The impact of Westinghouse Electric Co.’s March 29 bankruptcy filing will be felt throughout the U.S. nuclear power industry, accord to an April 19 report released by the Congressional Research Service (CRS).
“The bankruptcy filing raised fundamental questions about the future of the U.S. nuclear power industry, and particularly whether four new reactors that Westinghouse is constructing for electric utilities in Georgia and South Carolina will be completed,” the report says. “The four reactors are the first to begin construction in the United States since the mid-1970s, and the nuclear industry had hoped they would pave the way for many more.”
Westinghouse, which has had a hand in nearly half of the nation’s 99 operating commercial reactors, said it its Chapter 11 filing that it intends to undertake “a strategic restructuring as a result of certain financial and construction challenges in its U.S. AP1000 power plant projects.”
Currently, Westinghouse is involved in efforts to build new AP1000 reactors at Plant Vogtle in Georgia and Virgil C. Summer Nuclear Station in South Carolina.
The projects have been riddled with cost overruns and delays. The most recent estimates suggest completion dates for the four units in 2019 or 2020. The Vogtle units are currently more than $3 billion over budget and the Summer units have exceeded their initial cost estimate by 21.6%.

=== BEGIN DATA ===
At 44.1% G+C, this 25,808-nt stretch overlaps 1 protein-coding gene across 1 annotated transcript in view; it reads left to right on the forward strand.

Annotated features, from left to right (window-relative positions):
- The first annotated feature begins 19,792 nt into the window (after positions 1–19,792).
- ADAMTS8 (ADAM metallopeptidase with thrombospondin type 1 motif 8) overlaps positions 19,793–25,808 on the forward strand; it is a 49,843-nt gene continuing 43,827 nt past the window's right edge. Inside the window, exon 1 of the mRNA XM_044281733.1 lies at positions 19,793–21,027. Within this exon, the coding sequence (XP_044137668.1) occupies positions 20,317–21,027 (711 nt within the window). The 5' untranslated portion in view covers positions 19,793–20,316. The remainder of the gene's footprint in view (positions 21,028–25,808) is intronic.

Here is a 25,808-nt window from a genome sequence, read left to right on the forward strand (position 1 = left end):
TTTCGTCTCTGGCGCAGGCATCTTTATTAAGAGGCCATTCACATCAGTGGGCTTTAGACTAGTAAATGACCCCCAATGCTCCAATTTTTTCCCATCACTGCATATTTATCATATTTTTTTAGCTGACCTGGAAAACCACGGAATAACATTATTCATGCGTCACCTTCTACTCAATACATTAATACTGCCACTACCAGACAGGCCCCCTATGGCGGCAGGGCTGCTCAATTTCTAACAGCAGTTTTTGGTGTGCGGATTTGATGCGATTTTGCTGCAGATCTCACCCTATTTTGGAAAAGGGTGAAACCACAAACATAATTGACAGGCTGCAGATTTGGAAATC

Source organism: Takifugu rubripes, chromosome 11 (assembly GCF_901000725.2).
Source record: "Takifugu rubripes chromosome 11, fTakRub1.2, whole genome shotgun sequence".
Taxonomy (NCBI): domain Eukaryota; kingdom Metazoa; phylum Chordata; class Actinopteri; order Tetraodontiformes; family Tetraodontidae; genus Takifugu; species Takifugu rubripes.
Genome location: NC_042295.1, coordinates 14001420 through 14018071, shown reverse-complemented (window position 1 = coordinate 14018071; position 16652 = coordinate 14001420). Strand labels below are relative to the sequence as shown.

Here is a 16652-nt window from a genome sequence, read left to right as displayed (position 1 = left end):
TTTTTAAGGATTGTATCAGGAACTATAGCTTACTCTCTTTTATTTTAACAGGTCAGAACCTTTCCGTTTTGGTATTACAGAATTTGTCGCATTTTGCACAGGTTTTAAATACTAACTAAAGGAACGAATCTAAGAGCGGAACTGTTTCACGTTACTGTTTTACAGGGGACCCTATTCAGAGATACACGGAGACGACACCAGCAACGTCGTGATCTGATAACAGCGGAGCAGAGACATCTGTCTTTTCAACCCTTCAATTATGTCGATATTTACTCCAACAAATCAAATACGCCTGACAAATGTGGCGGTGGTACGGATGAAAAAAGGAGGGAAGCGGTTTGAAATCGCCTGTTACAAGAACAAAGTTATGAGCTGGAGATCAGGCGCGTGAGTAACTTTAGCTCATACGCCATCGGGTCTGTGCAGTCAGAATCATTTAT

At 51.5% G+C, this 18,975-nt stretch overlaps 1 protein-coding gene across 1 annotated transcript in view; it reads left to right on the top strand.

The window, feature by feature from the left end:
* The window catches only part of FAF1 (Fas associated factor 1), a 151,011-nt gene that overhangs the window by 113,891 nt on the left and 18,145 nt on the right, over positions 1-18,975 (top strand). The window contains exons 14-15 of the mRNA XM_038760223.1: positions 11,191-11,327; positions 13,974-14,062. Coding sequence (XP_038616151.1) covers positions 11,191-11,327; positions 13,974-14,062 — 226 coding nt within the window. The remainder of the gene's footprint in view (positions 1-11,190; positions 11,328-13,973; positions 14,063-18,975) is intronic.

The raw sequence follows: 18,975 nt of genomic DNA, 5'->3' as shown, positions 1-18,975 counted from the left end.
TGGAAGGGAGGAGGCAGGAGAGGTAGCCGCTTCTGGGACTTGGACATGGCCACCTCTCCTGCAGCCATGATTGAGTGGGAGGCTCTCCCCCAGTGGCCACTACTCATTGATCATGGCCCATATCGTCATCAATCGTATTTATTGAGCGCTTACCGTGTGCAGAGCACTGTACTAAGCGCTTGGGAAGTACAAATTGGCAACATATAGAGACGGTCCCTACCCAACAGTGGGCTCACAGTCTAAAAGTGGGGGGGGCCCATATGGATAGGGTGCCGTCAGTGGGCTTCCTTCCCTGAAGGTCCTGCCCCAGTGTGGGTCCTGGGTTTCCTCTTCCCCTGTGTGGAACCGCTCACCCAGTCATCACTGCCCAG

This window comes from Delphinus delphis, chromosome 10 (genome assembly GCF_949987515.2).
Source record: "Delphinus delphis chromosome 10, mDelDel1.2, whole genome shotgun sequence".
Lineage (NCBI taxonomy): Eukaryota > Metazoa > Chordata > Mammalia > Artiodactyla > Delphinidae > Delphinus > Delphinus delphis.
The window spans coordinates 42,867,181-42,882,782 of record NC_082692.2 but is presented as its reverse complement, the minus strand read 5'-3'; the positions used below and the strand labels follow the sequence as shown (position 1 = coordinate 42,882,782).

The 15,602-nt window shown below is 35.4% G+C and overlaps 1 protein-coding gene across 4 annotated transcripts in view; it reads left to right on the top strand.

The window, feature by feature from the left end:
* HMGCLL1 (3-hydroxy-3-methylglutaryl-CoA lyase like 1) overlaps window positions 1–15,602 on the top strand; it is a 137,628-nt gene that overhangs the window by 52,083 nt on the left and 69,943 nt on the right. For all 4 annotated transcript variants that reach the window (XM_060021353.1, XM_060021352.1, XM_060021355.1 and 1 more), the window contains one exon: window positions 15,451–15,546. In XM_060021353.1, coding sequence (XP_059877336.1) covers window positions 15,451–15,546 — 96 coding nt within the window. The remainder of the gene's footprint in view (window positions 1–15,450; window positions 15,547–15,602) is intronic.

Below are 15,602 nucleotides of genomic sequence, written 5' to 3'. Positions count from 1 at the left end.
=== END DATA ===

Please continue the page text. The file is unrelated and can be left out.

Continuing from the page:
“The four reactors were originally scheduled to be completed by 2016-2018 at a cost (excluding interest) of about $4.8 billion per unit at Vogtle, according to Georgia Power’s most recent progress report, and $5.7 billion for each of the new Summer units, according to a recent [South Carolina Electric and Gas Co.] regulatory filing,” the report notes.
Westinghouse’s bankruptcy is “primarily from a series of unforeseen challenges that significantly delayed and increased the cost of construction of the nuclear plants in Georgia and South Carolina,” the filing says.
Of particular concern to the CRS is the $8.3 billion in Department of Energy (DOE) loan guarantees issued for the Vogtle projects. “Congressional concern has arisen that the Westinghouse bankruptcy could place taxpayers at risk for the DOE guaranteed loans that have been issued to date,” the report says. “DOE’s loan guarantee agreements with Georgia Power and Oglethorpe stipulate that if the Vogtle project is terminated, the borrowers must repay the entire outstanding loan amount in five years.”
The report does not address what would happen if the outstanding amount were not paid in five years.
—Abby L. Harvey is a POWER reporter.